Herbaceous riverbank/floodplain (S4)
Herbaceous riverbank/floodplains are wet to mesic meadows on silty or sandy soils along the banks of large rivers, small rivers, and large streams. They are dominated by various combinations of tall herbs, including reed canary grass, big bluestem, goldenrods, robust ferns, and various sedges. Shrubs and tree saplings mix with herbs in some examples, but amount to less than 25% cover. These medium to high riverbank communities sometimes extend onto adjacent floodplain settings, and can be similar in appearance to meadow marshes. In contrast to meadow marshes, however, there is little or no organic matter accumulation due to flood and ice scour, and rapid decomposition occurs during low water periods. This community is found statewide.
Characteristic Vegetation: Dominated by various combinations of tall herbs, including reed canary grass (Phalaris arundinacea), big bluestem (Andropogon gerardii), goldenrods (Solidago spp.), robust ferns, and various sedges.
Variants: The community is broadly defined, and five variants are described:
1.) Reed canary grass variant
This variant is dominated by reed canary grass (Phalaris arundinacea). Several other species occur with a cover of less than 1%. Soils are fine sand with some silt. This variant ranges from 1.0-1.8 m above midseason water levels. Its full distribution and abundance are not well documented.
Good examples of this variant occur along the Merrimack River, Cocheco River, and Little Cohas Brook.
2.) Bluejoint variant
The description for this variant is based on one site along the
This variant is dominated by a dense cover (60%) of bluejoint (Calamagrostis canadensis). Associates include tussock sedge (Carex stricta), lake sedge (C. lacustris), reed canary-grass (Phalaris arundinacea), meadowsweet (Spiraea alba), silky dogwood (Cornus amomum), northern arrowwood (Viburnum dentatum), nannyberry (Viburnum lentago), and scattered red maple (Acer rubrum), swamp white oak (Quercus bicolor), and American elm (Ulmus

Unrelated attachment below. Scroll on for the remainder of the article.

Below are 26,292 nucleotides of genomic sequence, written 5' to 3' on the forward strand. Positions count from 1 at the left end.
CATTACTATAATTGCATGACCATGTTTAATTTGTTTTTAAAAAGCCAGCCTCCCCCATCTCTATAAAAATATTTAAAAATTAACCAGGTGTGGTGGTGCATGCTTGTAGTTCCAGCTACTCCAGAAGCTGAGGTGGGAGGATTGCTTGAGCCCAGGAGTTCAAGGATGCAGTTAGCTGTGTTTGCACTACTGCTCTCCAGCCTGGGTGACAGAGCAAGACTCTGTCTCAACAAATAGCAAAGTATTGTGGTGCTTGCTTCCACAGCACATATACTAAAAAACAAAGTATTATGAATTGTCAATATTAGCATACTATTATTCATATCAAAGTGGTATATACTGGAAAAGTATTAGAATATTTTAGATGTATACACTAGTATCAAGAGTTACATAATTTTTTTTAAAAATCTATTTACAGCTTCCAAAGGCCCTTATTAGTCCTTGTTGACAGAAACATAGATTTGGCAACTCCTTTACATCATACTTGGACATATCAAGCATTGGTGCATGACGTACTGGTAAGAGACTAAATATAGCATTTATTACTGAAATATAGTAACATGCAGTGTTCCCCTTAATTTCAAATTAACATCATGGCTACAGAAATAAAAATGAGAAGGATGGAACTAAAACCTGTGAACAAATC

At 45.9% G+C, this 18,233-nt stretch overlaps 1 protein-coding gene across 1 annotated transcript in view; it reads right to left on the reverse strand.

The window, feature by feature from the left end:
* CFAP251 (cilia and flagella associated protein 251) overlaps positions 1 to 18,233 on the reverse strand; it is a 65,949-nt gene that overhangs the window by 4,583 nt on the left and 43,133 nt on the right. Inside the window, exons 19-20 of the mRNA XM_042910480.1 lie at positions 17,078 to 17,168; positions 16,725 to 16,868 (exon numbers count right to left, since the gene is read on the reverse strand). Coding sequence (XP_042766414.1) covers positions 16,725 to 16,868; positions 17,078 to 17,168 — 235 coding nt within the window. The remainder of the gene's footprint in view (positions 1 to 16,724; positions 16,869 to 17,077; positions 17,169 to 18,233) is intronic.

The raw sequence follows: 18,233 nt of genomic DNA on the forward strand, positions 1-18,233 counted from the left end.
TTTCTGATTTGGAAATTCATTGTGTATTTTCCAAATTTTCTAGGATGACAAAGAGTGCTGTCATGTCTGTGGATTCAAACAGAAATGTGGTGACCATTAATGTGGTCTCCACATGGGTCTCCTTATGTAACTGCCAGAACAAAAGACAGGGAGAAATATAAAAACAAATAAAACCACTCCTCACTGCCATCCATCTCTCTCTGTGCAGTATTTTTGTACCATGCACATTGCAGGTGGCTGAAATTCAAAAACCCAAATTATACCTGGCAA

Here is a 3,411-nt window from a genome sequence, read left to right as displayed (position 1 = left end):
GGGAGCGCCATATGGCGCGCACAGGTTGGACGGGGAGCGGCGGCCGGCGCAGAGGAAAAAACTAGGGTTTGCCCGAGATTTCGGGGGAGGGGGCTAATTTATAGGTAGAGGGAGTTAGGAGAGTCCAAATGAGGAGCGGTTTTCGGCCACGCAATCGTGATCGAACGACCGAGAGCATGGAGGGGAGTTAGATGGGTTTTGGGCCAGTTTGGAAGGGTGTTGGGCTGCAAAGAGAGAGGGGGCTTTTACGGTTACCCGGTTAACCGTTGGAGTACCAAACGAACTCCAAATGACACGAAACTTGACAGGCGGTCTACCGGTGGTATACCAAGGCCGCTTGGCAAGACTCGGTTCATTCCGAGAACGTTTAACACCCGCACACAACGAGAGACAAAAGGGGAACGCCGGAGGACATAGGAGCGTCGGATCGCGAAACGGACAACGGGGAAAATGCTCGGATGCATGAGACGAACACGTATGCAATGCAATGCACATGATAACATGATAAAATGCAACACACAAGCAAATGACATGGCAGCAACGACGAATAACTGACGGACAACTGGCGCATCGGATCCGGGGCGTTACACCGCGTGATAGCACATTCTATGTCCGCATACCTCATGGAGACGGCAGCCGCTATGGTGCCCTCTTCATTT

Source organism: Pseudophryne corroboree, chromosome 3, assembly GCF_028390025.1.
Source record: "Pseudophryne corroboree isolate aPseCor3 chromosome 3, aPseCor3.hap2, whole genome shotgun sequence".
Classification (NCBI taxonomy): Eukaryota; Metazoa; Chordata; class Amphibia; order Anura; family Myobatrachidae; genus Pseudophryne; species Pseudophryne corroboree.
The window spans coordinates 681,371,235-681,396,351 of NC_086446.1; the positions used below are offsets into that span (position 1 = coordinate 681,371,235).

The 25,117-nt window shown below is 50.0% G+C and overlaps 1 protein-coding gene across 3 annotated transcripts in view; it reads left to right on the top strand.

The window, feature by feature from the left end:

A good example of this variant occurs along the Exeter River.
3.) Goldenrod variant
A dense cover of
Good examples of this variant occur along the Pemigewasset and Connecticut Rivers.
4.) Northern herbaceous variant
This variant occurs along several major streams and minor rivers north of the
Characteristic species include fringed brome grass (Bromus ciliatus), grass-leaved goldenrod (Euthamia graminifolia), broom sedge (Carex scoparia), Rudge’s sedge (C. debilis), tussock sedge (C. stricta), follicled sedge (C. folliculata), rough cinquefoil (Potentilla norvegica), Mexican muhly (Muhlenbergia mexicana), soft rush (Juncus effusus), neglected reed bent-grass (Calamagrostis stricta var. inexpansa), bent grasses (Calamagrostis spp.), currants (Ribes spp.), and moss species. Medium-height shrubs such as meadowsweet (Spiraea alba) and steeplebush (Spiraea tomentosa) are occasional or locally abundant.
A good example of this variant occurs along the Upper Ammonoosuc River.
5.) Inflated sedge variant
This variant is dominated by inflated sedge (Carex vesicaria) with lesser amounts of woolly bulrush (Scirpus cyperinus), rattlesnake mannagrass (Glyceria canadensis), reed canary grass (Phalaris arundinacea), tussock sedge (Carex stricta), and meadowsweet (Spiraea alba). Infrequent plants are bulbiferous water hemlock (Cicuta bulbifera), arrow-leaved tearthumb (Persicaria sagittata), false nettle (Boehmeria cylindrica), field bindweed (Convolvulus arvensis), and other species. This sedge-dominated meadow also supports a low shrub cover. The soil is silt and fine sand. Moderate-sized swales supporting this variant are sometimes intermixed in a mosaic dominated by silky dogwood.
A good example of the inflated sedge variant occurs along the Winnicut River.
6.) Big bluestem variant
Big bluestem (Andropogon gerardii) is diagnostic and is usually the most common herb. Woody plant richness is moderate, while cover is low to moderate. Scattered mature trees typically average around 5% cover.
Good examples of the big bluestem variant occur at Manchester River Outcrops (
Herbaceous riverbank/floodplains often occur as part of larger low-gradient silty-sandy riverbank systems, moderate-gradient sandy-cobbly riverbank systems, temperate minor river floodplain systems, montane/near boreal floodplain systems, and major river silver maple floodplain systems.
Herbaceous riverbank/floodplain along the Merrimack River in Canterbury (photo by Dan Sperduto)